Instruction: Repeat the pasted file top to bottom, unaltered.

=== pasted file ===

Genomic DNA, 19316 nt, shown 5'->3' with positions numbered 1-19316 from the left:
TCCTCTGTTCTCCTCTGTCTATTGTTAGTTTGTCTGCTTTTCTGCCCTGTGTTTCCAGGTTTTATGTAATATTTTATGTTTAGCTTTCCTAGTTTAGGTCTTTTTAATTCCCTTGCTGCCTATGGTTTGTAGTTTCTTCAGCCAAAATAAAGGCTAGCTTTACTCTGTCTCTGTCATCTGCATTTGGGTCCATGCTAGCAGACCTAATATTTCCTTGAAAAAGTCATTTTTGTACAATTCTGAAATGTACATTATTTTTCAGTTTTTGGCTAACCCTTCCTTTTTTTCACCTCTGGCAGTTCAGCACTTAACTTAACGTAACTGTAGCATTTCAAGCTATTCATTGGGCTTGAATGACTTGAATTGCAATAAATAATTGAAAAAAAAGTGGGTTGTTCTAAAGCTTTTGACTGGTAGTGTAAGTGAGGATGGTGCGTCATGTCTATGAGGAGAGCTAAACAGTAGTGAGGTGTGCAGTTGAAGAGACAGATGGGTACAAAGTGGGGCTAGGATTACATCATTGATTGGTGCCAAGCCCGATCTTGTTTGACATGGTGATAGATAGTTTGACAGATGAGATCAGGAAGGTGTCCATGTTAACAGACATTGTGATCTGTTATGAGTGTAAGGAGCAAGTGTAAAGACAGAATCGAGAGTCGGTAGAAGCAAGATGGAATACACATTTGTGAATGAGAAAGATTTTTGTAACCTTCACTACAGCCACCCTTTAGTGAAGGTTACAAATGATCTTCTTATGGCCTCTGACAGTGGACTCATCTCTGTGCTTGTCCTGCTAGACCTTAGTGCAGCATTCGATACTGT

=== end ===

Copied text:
Genomic DNA, 19316 nt, shown 5'->3' with positions numbered 1-19316 from the left:
TCCTCTGTTCTCCTCTGTCTATTGTTAGTTTGTCTGCTTTTCTGCCCTGTGTTTCCAGGTTTTATGTAATATTTTATGTTTAGCTTTCCTAGTTTAGGTCTTTTTAATTCCCTTGCTGCCTATGGTTTGTAGTTTCTTCAGCCAAAATAAAGGCTAGCTTTACTCTGTCTCTGTCATCTGCATTTGGGTCCATGCTAGCAGACCTAATATTTCCTTGAAAAAGTCATTTTTGTACAATTCTGAAATGTACATTATTTTTCAGTTTTTGGCTAACCCTTCCTTTTTTTCACCTCTGGCAGTTCAGCACTTAACTTAACGTAACTGTAGCATTTCAAGCTATTCATTGGGCTTGAATGACTTGAATTGCAATAAATAATTGAAAAAAAAGTGGGTTGTTCTAAAGCTTTTGACTGGTAGTGTAAGTGAGGATGGTGCGTCATGTCTATGAGGAGAGCTAAACAGTAGTGAGGTGTGCAGTTGAAGAGACAGATGGGTACAAAGTGGGGCTAGGATTACATCATTGATTGGTGCCAAGCCCGATCTTGTTTGACATGGTGATAGATAGTTTGACAGATGAGATCAGGAAGGTGTCCATGTTAACAGACATTGTGATCTGTTATGAGTGTAAGGAGCAAGTGTAAAGACAGAATCGAGAGTCGGTAGAAGCAAGATGGAATACACATTTGTGAATGAGAAAGATTTTTGTAACCTTCACTACAGCCACCCTTTAGTGAAGGTTACAAATGATCTTCTTATGGCCTCTGACAGTGGACTCATCTCTGTGCTTGTCCTGCTAGACCTTAGTGCAGCATTCGATACTGT